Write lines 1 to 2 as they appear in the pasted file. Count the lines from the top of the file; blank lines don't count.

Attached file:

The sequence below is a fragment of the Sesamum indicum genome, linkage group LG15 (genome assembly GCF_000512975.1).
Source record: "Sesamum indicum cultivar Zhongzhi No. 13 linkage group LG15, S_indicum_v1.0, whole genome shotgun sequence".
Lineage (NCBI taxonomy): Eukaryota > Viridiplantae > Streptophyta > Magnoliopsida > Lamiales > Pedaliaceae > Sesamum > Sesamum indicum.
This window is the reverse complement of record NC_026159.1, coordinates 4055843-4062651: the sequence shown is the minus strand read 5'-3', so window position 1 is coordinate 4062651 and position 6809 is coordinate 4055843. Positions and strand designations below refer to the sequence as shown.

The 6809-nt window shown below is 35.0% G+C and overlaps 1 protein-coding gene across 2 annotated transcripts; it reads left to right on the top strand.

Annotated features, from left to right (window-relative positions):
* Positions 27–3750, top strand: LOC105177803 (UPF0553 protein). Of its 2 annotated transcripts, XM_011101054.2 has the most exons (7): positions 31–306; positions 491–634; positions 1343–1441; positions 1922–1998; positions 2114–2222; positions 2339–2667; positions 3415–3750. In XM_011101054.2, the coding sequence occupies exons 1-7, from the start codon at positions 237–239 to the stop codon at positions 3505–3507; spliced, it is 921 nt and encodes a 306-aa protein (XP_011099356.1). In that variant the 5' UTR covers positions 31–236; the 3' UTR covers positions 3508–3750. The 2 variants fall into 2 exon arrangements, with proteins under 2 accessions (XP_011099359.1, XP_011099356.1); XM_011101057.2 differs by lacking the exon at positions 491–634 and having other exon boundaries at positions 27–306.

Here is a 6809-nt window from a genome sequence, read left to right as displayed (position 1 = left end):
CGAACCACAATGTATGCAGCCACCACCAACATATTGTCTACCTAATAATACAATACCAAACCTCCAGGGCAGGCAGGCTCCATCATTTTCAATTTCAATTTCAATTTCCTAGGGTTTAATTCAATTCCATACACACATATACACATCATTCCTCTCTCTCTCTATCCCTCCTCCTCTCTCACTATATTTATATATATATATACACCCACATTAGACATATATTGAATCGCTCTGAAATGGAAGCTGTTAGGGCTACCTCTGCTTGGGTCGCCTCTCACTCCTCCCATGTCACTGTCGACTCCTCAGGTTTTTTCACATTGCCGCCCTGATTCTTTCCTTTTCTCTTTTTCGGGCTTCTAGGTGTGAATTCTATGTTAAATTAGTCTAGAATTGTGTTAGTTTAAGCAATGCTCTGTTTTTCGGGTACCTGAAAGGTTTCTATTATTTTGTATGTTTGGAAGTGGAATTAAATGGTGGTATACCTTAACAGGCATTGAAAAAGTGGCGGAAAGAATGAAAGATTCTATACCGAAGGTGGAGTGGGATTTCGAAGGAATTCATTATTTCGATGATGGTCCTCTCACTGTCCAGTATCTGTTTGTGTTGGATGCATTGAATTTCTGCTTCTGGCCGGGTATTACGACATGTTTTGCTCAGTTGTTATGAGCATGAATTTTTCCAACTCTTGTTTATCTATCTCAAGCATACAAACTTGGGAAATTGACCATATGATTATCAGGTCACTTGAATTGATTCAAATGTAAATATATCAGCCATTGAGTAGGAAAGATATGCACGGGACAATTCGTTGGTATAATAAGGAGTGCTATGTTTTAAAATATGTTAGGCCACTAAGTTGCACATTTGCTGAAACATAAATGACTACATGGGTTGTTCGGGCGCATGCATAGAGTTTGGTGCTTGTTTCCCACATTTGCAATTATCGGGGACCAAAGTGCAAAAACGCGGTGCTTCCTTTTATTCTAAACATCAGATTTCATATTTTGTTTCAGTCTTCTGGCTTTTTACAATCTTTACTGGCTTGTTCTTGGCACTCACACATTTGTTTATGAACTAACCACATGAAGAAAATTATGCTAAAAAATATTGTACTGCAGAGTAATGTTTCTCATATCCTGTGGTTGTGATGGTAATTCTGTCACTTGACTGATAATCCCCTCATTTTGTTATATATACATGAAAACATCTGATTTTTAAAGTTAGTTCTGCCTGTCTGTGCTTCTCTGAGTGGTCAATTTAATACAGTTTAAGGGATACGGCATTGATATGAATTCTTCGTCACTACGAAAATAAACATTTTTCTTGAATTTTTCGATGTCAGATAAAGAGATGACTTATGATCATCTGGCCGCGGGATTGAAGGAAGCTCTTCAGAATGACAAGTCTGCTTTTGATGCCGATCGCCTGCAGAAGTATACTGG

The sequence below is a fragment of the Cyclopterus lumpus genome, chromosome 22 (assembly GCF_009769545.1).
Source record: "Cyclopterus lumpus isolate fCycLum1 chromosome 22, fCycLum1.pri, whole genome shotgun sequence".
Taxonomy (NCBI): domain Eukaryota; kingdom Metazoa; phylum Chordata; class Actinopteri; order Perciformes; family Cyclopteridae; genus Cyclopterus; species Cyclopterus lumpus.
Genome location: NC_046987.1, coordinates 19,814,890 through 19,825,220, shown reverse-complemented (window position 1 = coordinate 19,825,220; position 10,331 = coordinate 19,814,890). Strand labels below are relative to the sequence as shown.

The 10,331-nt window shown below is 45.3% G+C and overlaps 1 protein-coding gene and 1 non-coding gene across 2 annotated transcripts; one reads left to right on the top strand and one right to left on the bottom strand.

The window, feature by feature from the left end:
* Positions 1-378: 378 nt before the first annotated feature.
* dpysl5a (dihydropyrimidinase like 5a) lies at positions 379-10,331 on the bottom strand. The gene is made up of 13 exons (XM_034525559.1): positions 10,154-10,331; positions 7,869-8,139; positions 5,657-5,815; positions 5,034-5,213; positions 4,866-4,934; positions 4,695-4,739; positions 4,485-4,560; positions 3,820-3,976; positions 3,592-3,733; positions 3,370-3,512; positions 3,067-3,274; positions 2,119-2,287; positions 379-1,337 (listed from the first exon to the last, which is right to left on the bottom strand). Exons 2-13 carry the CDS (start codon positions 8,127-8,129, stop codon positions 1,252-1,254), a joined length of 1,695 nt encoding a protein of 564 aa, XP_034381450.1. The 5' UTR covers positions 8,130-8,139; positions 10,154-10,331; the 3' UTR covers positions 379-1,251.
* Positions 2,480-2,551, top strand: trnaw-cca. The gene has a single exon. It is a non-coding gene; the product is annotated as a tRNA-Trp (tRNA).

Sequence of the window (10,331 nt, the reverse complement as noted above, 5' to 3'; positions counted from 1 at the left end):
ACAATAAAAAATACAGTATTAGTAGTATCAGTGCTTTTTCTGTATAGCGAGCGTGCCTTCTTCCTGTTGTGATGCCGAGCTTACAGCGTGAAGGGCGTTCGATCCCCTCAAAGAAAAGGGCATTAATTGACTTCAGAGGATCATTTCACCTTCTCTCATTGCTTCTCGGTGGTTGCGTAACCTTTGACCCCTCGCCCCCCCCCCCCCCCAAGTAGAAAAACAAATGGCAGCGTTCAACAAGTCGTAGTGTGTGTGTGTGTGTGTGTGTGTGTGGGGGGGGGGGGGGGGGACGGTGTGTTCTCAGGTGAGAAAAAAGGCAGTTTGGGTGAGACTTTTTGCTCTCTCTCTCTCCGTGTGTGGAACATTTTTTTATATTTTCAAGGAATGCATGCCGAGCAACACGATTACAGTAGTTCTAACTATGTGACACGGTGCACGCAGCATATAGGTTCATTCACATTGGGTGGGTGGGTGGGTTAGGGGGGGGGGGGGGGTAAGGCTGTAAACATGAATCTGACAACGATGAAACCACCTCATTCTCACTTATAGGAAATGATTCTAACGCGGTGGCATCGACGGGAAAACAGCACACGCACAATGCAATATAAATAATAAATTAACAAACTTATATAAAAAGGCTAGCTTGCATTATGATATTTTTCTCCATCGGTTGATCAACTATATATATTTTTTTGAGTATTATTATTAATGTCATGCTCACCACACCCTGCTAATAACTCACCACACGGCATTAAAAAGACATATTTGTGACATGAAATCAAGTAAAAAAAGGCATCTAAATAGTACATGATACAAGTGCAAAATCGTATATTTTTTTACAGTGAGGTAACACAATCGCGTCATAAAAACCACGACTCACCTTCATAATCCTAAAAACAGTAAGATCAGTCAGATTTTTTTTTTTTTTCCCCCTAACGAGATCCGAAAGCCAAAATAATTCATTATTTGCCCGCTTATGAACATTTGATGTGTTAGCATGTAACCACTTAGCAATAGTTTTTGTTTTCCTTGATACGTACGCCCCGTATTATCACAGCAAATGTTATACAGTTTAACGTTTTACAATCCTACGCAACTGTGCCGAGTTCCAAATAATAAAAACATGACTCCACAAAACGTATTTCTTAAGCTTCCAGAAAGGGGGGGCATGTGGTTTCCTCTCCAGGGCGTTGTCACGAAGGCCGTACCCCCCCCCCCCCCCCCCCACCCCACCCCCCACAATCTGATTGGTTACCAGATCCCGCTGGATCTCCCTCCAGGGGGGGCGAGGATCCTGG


The sequence below is a fragment of the Sesamum indicum genome, linkage group LG15 (genome assembly GCF_000512975.1).
Source record: "Sesamum indicum cultivar Zhongzhi No. 13 linkage group LG15, S_indicum_v1.0, whole genome shotgun sequence".